Yesterday I was fidgeting inside the house, waiting for the vet to call, but today I'll go back and finish the other half (unless it starts raining -- it's been sprinkling off and on). Check back with me in a few months to see whether our roses turn out lush and beautiful, or stunted and grotesque. Nothing that I've pruned so far has died yet; I suppose that's got to be a good sign ...

Posted by Kevin at 08:50 AM

March 03, 2005

She's Okay!

The vet just called us back with the biopsy results -- they're negative!

Whatever Scout has going on, it's not cancer; the vet theorized that her swollen lymph nodes might be a result of her bladder infection, or might be swollen due to pressure from neighboring and also-swollen salivary glands (not a conjecture that's come up before, but it seems that those can swell up thanks to local irritation or infection).

So now we just follow out the course of antibiotics she's been prescribed, and come back in 10-14 days for a recheck (or immediately, if her weight seems to be dropping again).

Thanks to all of you who've let us know that you've been thinking of us and our Scouter. We're so glad that things have turned out for the better, and that all of our frantic imaginings turned out to be for naught.

Posted by Kevin at 06:23 PM

March 02, 2005

Small Dog Update

Well, we got some good news from Scout's first round of tests -- her kidney, liver, and thyroid are all normal, so her problems aren't coming from any of those. The vet couldn't find anything unusual in her x-rays. He did find that she was dehydrated and had some blood in her urine, so all of this could be something as simple as a bladder infection (which would also explain her swollen lymph nodes).

So, our poor Beagle was left behind at the vet for yet another day, this time so that they could rehydrate her with IV fluids and give her antibiotics for the bladder infection that she may or may not have.

Unfortunately, they still can't rule out lymphoma (lymph node cancer) -- so the vet will also be inserting a needle into her lymph nodes and drawing out cells so that they can be sent off for a biopsy. Hopefully the biopsy will come back as a straight 'no', rather than a 'yes' or 'inconclusive', so that Scouter won't have to be subjected to more vet tortures -- if the hydration doesn't do anything, and the biopsy comes back as wishy-washy, it seems her next step is an ultrasound.

After we came back, Digory spent about an hour roaming the house, visibly disturbed that Scout hadn't returned with us. After he calmed down, I went outside to get the trash cans, and he walked around the house whining until I came back inside. Obviously nobody else is allowed to leave until Scout comes back! He's only been our dog for a month, but he's clearly already strongly imprinted on us and Scout being his pack.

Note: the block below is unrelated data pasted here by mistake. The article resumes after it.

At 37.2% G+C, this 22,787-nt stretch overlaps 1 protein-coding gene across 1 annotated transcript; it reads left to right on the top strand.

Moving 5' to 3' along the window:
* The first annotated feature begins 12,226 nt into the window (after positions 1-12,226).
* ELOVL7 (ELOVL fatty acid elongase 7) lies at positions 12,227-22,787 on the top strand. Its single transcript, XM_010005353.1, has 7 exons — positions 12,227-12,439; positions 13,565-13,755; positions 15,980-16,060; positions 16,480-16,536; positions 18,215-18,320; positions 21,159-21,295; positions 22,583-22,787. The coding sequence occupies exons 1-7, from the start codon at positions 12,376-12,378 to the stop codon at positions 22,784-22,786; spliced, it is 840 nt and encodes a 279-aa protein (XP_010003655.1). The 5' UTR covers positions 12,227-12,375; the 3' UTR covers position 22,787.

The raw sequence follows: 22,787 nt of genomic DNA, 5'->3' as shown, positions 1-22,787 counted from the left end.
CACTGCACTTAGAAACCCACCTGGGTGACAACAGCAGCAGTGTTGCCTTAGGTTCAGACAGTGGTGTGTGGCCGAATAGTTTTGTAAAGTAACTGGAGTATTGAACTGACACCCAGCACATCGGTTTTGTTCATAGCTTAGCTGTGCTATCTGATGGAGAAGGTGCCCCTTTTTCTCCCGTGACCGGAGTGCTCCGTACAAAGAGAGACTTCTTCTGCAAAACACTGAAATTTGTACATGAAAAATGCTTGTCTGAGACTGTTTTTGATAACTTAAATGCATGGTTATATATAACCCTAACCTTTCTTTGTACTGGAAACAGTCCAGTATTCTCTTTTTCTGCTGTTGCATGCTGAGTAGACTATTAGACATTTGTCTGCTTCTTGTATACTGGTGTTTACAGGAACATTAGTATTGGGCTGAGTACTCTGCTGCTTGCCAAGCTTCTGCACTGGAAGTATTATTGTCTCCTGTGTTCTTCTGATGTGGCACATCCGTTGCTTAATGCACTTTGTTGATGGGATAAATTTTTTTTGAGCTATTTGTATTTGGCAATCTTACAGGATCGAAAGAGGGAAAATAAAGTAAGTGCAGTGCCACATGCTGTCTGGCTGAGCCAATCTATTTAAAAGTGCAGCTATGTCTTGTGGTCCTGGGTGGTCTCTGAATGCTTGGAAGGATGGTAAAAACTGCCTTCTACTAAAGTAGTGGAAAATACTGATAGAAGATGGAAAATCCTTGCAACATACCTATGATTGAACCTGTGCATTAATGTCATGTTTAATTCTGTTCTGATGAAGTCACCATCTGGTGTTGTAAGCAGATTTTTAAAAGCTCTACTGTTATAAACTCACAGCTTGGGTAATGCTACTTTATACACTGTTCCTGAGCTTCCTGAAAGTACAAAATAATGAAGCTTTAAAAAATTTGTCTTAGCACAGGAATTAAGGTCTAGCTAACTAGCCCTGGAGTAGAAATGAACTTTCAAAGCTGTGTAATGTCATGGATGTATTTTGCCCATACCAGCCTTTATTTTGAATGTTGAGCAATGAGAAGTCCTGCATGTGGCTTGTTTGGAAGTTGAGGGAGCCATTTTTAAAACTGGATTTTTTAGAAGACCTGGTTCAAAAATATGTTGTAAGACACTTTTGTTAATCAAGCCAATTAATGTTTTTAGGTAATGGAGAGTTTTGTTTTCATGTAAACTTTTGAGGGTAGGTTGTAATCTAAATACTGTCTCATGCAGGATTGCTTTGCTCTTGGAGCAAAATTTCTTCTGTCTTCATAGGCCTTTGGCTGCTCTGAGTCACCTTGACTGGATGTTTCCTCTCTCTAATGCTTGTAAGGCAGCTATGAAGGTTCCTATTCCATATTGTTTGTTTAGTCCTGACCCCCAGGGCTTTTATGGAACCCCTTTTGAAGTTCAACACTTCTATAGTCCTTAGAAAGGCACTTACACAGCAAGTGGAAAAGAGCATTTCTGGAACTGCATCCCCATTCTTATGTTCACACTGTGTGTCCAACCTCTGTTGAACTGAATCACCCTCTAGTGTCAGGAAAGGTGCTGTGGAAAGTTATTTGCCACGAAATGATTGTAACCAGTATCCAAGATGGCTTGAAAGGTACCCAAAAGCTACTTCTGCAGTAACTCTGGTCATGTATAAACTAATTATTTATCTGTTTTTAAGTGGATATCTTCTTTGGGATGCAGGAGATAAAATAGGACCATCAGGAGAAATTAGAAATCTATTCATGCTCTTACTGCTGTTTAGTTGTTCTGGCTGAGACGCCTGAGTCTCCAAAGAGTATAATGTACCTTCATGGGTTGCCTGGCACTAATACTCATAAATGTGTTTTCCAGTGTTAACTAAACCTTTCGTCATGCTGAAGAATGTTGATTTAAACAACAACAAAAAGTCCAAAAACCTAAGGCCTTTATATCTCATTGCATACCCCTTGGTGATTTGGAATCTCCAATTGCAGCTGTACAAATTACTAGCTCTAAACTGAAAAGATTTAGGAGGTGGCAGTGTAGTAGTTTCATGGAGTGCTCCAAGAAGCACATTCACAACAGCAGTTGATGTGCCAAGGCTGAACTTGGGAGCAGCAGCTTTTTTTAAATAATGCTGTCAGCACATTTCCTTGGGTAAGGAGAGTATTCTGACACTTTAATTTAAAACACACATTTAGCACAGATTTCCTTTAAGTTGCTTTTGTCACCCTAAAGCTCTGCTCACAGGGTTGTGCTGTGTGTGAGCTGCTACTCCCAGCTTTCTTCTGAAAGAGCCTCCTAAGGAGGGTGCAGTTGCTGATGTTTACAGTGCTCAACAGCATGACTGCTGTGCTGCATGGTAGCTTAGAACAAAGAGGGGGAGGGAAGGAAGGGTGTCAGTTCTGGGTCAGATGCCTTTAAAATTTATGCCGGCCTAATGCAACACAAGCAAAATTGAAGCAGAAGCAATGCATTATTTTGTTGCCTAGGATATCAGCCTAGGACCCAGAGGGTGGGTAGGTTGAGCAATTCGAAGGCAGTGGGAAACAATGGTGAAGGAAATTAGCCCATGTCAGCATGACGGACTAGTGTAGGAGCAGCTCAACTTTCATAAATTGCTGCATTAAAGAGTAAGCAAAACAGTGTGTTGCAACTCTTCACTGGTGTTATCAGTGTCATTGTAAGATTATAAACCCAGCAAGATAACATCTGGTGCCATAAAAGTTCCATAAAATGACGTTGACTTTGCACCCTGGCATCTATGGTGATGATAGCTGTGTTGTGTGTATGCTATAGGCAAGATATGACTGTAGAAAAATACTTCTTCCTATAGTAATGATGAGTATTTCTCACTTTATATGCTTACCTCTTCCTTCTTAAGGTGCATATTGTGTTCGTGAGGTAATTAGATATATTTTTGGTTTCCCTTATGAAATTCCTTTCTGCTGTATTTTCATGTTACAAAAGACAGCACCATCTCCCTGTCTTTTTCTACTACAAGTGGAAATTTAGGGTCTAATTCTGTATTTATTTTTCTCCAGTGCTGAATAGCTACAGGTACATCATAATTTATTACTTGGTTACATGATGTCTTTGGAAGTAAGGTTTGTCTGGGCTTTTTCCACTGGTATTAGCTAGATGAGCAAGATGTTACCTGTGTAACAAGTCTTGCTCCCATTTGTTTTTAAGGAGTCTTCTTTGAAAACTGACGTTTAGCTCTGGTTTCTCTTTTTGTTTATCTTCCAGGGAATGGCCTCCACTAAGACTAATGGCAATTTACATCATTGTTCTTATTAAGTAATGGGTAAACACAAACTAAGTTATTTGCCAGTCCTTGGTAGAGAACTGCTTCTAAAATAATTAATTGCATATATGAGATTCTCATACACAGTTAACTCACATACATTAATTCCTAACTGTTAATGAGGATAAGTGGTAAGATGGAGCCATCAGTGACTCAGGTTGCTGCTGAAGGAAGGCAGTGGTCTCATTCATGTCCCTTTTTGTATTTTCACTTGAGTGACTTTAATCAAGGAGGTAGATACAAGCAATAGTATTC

Posted by Kevin at 11:01 AM

March 01, 2005

Warm Thoughts Needed For Small Dog

Scout has lost a noticeable amount of weight over the past month or so; only a couple of pounds, but that's almost ten percent of her body weight!

Feeding her one-and-a-half times her usual amount of food each day for a couple of weeks didn't seem to be fixing the problem, so I took her to the vet this afternoon. To us, except for the weight thing, she's seemed completely normal -- showing her usual little-lover-girl personality, full of energy (with Digory around, you have to be), holding her normal obsessive interest in food, and with no strange bouts of diarrhea or vomiting. The vet found that her vital signs were normal, but that the lymph nodes in her neck were swollen, and that she showed a little discomfort when he palpitated her belly. This could mean any number of things -- so Scout stayed at the vet for a couple of hours longer while he took X-rays and collected her bodily fluids for a blood panel and urinalysis.

We come back at 9:30 AM tomorrow to find out whether there's anything to be learned from her tests. The range of possible afflictions runs anywhere from the minor -- some not-very-detectable low-level infection -- all the way to really fucking bad stuff, like possible liver or kidney disease, or cancer. We've been worrying ourselves sick over here, stuffing ourselves full of an entire Internet worth of canine-health paranoia. I don't think that there'll be much sound sleeping in our household tonight. Anyone who's visited this site for more than ten minutes knows that we both think the absolute world of our Scouter, and we'd envisioned her living out another nine or ten years, capped off by her peacefully dozing off in a sunbeam one day, never to wake up. The thought of things ending otherwise -- and the decisions that we'll have to make if they do -- is just too much to contemplate right now.